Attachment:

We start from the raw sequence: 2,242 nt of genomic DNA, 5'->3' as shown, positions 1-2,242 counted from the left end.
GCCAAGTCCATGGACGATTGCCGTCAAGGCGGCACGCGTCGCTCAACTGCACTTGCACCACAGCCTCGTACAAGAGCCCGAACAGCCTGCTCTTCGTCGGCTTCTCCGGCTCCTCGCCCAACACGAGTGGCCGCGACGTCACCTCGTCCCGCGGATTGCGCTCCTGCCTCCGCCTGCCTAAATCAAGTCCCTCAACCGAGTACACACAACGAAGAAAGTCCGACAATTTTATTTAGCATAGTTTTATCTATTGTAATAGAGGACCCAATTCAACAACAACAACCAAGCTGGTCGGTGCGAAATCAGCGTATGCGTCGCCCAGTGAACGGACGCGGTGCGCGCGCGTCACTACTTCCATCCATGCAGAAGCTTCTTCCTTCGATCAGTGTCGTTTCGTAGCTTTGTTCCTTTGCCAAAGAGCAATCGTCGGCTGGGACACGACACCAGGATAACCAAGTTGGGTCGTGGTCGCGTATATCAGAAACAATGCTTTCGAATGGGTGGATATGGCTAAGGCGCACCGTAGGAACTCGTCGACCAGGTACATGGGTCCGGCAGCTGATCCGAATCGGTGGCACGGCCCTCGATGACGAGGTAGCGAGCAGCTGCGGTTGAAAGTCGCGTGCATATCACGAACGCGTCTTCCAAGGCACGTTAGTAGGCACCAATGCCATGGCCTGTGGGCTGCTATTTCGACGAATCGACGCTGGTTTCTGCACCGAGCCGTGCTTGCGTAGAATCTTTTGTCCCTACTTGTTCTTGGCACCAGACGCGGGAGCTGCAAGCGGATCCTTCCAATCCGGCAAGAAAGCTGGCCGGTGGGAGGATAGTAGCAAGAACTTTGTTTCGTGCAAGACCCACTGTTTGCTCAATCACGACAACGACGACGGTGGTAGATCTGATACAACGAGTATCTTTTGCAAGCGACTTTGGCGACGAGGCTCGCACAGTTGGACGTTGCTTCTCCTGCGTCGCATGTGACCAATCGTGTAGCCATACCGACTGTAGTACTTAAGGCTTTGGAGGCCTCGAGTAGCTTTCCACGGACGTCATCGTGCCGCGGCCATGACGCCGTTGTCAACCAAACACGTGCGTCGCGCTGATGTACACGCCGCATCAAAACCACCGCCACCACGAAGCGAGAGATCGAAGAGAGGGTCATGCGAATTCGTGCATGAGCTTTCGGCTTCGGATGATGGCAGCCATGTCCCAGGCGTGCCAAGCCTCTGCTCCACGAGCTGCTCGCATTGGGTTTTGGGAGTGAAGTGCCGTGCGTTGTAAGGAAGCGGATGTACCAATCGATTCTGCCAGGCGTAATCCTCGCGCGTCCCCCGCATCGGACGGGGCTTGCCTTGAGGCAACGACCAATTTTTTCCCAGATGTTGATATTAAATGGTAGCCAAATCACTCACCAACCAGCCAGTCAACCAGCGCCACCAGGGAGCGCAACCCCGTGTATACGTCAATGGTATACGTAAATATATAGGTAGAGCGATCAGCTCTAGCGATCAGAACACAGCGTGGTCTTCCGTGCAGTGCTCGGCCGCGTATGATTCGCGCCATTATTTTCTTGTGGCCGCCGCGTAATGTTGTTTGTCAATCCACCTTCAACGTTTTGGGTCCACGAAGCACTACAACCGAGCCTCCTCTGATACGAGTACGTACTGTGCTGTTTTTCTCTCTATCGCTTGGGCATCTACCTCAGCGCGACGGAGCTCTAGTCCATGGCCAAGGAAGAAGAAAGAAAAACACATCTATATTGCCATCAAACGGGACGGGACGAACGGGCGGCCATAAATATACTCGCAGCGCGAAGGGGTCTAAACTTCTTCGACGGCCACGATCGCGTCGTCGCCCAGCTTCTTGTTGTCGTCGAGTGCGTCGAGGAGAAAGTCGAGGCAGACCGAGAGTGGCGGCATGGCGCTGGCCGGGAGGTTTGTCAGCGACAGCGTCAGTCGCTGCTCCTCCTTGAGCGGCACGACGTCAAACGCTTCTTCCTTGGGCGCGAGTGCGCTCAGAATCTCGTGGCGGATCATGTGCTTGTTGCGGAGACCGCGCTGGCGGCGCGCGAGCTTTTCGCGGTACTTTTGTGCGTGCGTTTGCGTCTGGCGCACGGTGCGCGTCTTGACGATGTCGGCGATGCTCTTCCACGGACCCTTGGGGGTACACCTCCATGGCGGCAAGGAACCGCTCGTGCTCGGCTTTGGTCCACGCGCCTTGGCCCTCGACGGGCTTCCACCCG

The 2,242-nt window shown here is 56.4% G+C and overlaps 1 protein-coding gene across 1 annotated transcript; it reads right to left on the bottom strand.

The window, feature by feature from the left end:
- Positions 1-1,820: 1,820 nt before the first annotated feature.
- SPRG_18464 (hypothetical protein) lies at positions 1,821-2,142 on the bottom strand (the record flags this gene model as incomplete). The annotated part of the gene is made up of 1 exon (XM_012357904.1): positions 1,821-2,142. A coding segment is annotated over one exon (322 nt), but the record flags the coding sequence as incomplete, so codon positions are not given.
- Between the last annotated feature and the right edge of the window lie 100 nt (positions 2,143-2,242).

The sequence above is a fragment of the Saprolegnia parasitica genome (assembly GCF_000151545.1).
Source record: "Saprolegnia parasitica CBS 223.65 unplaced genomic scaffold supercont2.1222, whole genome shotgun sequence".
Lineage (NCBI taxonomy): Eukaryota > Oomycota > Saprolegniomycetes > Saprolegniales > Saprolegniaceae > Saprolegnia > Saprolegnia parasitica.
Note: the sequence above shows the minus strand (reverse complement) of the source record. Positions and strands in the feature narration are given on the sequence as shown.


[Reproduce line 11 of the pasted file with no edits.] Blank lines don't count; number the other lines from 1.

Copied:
Note: the sequence above shows the minus strand (reverse complement) of the source record. Positions and strands in the feature narration are given on the sequence as shown.